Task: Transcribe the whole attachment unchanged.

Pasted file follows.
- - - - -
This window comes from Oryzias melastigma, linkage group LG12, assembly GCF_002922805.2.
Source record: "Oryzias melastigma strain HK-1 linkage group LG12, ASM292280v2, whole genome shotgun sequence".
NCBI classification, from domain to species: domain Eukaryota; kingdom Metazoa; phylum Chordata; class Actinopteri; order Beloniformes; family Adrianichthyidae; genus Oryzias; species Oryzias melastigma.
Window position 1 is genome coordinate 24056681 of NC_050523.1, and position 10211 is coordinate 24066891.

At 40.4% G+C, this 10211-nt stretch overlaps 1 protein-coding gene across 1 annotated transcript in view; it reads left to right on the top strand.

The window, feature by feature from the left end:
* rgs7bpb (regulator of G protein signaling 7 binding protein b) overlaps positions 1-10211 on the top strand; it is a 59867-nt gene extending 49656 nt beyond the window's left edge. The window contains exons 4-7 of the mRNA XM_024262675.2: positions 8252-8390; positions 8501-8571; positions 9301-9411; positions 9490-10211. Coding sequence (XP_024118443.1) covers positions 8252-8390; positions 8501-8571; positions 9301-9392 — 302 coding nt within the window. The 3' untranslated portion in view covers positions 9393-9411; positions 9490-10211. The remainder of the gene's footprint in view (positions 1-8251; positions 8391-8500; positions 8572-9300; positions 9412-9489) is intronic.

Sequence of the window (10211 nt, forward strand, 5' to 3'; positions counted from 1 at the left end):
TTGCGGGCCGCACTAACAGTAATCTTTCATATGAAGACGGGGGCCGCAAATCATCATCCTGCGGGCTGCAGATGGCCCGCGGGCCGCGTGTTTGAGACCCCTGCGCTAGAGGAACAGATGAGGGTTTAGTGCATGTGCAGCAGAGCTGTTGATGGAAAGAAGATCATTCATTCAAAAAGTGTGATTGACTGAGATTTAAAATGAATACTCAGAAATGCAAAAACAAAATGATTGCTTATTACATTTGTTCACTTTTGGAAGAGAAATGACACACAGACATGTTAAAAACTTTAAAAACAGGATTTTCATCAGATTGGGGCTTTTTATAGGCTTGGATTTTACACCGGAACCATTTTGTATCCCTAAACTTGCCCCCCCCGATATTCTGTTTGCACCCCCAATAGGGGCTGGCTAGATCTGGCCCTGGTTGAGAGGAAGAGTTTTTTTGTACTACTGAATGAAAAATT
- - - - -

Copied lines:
This window comes from Oryzias melastigma, linkage group LG12, assembly GCF_002922805.2.
Source record: "Oryzias melastigma strain HK-1 linkage group LG12, ASM292280v2, whole genome shotgun sequence".
NCBI classification, from domain to species: domain Eukaryota; kingdom Metazoa; phylum Chordata; class Actinopteri; order Beloniformes; family Adrianichthyidae; genus Oryzias; species Oryzias melastigma.
Window position 1 is genome coordinate 24056681 of NC_050523.1, and position 10211 is coordinate 24066891.

At 40.4% G+C, this 10211-nt stretch overlaps 1 protein-coding gene across 1 annotated transcript in view; it reads left to right on the top strand.

The window, feature by feature from the left end:
* rgs7bpb (regulator of G protein signaling 7 binding protein b) overlaps positions 1-10211 on the top strand; it is a 59867-nt gene extending 49656 nt beyond the window's left edge. The window contains exons 4-7 of the mRNA XM_024262675.2: positions 8252-8390; positions 8501-8571; positions 9301-9411; positions 9490-10211. Coding sequence (XP_024118443.1) covers positions 8252-8390; positions 8501-8571; positions 9301-9392 — 302 coding nt within the window. The 3' untranslated portion in view covers positions 9393-9411; positions 9490-10211. The remainder of the gene's footprint in view (positions 1-8251; positions 8391-8500; positions 8572-9300; positions 9412-9489) is intronic.

Sequence of the window (10211 nt, forward strand, 5' to 3'; positions counted from 1 at the left end):
TTGCGGGCCGCACTAACAGTAATCTTTCATATGAAGACGGGGGCCGCAAATCATCATCCTGCGGGCTGCAGATGGCCCGCGGGCCGCGTGTTTGAGACCCCTGCGCTAGAGGAACAGATGAGGGTTTAGTGCATGTGCAGCAGAGCTGTTGATGGAAAGAAGATCATTCATTCAAAAAGTGTGATTGACTGAGATTTAAAATGAATACTCAGAAATGCAAAAACAAAATGATTGCTTATTACATTTGTTCACTTTTGGAAGAGAAATGACACACAGACATGTTAAAAACTTTAAAAACAGGATTTTCATCAGATTGGGGCTTTTTATAGGCTTGGATTTTACACCGGAACCATTTTGTATCCCTAAACTTGCCCCCCCCGATATTCTGTTTGCACCCCCAATAGGGGCTGGCTAGATCTGGCCCTGGTTGAGAGGAAGAGTTTTTTTGTACTACTGAATGAAAAATT